Monitoring of wind turbine generator systems

Acronym: MONGS
Project ID: ERA 80
Funding including national funding and EC funding:
Total costs: 220,390 SEE-ERA.NET PLUS funding: 139,270
Project duration: 01.11.2010 / 31.07.2012

Summary:
In the past years renewable energy sources like wind energy have gained much attention due to global warming and the scheduled reduction of CO2 emissions. To keep the efficiency of the energy conversion process of wind turbines at or near its optimum value all system components have to be continuously monitored. The most critical and vulnerable components are the gearbox as well as different generator components like windings or bearings. On-line fault detection of inverter controlled generators and mechanical components are usually based on special sensor systems and evaluation instruments which makes these systems expensive and thus usually not profitable in wind turbines. The classical approaches of online condition monitoring methods like current signature analysis are not applicable as the dynamic operation, pulse width modulation and the switching transients of the power electronics devices add additional harmonics and measurement noise to all sensor signals. In the proposed project the operation of wind turbines will be investigated to identify possible fault indicators based only on the sensors already available in the power inverter. The research will cover the whole electrical power conversion process: from the control algorithms for optimal adaptation to dynamic changing wind speeds to considerations on how the system energy efficiency is reduced by emerging fault conditions of different components and to a practical verification of the detection system on a reduced scale generator system. The project objectives are thus: (1) To research and develop a wind turbine generator monitoring system based on commercially available measurements of state variables. (2) To research and develop a fault-tolerant extension of the wind turbine control system, that in case of identified faults adapts control actions to (i) protect the generator and other wind turbine components, and (ii) to keep the electrical energy production optimal under emergency circumstances.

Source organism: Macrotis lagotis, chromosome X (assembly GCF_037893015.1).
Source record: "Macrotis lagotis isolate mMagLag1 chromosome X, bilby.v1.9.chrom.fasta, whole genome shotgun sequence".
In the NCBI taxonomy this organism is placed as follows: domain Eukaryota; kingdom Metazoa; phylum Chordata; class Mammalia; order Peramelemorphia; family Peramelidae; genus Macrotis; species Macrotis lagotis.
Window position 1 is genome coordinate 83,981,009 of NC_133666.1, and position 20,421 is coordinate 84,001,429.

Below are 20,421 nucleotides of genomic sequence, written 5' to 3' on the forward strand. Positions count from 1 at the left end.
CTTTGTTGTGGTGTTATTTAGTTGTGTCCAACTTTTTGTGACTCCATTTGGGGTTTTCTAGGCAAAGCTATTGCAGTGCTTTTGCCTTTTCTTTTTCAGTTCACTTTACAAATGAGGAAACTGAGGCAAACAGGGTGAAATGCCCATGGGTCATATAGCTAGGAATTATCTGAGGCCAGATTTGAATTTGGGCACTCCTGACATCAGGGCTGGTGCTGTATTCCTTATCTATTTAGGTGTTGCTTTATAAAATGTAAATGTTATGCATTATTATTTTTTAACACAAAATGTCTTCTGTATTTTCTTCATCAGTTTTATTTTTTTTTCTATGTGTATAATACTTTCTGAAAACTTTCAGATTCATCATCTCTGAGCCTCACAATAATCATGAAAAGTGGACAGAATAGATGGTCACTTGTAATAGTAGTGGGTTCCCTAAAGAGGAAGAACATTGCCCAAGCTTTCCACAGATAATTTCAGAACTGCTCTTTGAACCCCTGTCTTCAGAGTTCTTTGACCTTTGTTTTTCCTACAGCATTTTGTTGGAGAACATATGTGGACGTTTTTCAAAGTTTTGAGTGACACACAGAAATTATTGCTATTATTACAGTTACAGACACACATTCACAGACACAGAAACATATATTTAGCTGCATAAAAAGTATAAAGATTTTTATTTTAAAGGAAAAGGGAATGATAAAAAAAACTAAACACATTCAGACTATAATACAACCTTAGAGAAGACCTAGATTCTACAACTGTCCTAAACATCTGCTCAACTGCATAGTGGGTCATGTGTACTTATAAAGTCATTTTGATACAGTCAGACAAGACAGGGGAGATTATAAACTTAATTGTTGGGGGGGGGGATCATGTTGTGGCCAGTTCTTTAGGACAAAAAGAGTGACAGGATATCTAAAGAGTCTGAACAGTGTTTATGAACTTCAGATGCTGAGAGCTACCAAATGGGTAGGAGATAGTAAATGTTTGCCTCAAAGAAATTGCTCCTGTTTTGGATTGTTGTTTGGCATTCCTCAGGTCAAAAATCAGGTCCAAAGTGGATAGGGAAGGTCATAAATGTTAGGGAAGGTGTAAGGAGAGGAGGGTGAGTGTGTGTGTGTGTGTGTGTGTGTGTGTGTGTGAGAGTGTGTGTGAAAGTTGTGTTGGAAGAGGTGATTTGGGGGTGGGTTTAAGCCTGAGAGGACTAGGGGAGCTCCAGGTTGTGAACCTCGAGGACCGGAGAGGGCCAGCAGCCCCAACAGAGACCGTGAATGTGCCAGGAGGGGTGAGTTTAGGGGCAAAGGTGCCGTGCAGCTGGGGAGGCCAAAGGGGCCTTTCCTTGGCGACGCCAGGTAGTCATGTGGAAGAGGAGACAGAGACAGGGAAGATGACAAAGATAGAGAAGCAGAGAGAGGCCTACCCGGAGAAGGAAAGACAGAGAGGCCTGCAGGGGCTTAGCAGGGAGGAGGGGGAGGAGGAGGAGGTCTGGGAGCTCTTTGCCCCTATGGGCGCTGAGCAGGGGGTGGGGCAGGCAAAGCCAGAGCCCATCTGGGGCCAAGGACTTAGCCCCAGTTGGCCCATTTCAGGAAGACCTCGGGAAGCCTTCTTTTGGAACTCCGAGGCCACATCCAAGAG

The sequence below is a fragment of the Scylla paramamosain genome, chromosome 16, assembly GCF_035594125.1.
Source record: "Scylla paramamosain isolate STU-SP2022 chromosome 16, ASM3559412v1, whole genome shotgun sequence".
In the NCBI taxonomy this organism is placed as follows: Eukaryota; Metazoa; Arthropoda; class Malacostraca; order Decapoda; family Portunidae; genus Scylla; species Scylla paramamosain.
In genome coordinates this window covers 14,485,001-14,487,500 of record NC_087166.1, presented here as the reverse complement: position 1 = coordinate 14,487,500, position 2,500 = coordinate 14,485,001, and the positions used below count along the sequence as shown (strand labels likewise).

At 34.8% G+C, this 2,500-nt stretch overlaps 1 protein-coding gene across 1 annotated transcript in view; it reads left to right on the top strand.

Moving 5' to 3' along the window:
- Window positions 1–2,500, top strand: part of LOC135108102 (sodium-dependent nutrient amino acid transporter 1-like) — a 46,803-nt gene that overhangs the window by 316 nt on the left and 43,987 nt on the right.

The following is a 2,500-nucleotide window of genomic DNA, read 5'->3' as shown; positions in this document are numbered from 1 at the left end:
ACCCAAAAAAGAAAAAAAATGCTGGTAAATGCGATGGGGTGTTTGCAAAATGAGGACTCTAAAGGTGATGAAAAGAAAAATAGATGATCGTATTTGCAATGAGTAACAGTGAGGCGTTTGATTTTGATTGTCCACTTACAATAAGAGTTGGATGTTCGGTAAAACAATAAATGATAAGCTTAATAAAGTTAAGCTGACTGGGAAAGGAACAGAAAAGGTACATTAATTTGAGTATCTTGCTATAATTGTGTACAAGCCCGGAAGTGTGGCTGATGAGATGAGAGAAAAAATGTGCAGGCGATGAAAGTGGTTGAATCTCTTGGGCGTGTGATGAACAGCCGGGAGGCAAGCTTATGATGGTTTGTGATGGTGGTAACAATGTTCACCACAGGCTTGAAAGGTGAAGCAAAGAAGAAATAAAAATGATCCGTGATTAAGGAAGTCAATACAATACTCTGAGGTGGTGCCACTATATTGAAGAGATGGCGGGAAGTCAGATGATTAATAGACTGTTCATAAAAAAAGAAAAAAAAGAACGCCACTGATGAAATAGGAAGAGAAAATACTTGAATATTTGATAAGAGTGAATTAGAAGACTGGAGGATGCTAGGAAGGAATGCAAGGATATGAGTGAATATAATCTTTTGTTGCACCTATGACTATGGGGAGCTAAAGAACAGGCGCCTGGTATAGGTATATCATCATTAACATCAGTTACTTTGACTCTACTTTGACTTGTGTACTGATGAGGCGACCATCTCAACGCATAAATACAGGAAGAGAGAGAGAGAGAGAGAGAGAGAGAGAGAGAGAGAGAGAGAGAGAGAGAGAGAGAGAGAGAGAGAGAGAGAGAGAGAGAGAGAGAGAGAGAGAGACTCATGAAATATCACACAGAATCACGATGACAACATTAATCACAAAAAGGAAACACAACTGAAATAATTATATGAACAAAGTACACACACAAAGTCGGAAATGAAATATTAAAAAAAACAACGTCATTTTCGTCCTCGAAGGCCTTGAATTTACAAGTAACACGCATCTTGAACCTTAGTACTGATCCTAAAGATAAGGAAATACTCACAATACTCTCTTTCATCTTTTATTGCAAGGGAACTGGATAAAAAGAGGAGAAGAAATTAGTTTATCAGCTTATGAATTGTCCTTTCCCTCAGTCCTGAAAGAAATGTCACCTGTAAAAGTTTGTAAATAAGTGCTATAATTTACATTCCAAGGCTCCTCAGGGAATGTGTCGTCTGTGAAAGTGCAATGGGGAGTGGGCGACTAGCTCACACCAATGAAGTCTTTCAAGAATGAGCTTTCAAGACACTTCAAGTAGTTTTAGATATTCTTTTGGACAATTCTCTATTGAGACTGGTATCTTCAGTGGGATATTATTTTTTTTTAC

Partners involved:

Vienna University of Technology
Department of Energy Systems and Electrical Drives
Gusshausstrasse 25/370-2
1040 Vienna, Austria
Prof. Thomas Wolbank thomas.wolbank@tuwien.ac.at

University of Zagreb
Faculty of Electrical Engineering and Computing
Unska 3
10000 Zagreb, Croatia
Prof. Mario Vasak mario.vasak@fer.hr

ETF, University of Montenegro
University of Montenegro, Department of Electrical Engineering
George Washington boulevard b.b.
81000 Podgorica, Montenegro
Prof. Gojko Joksimovic joxo@ac.me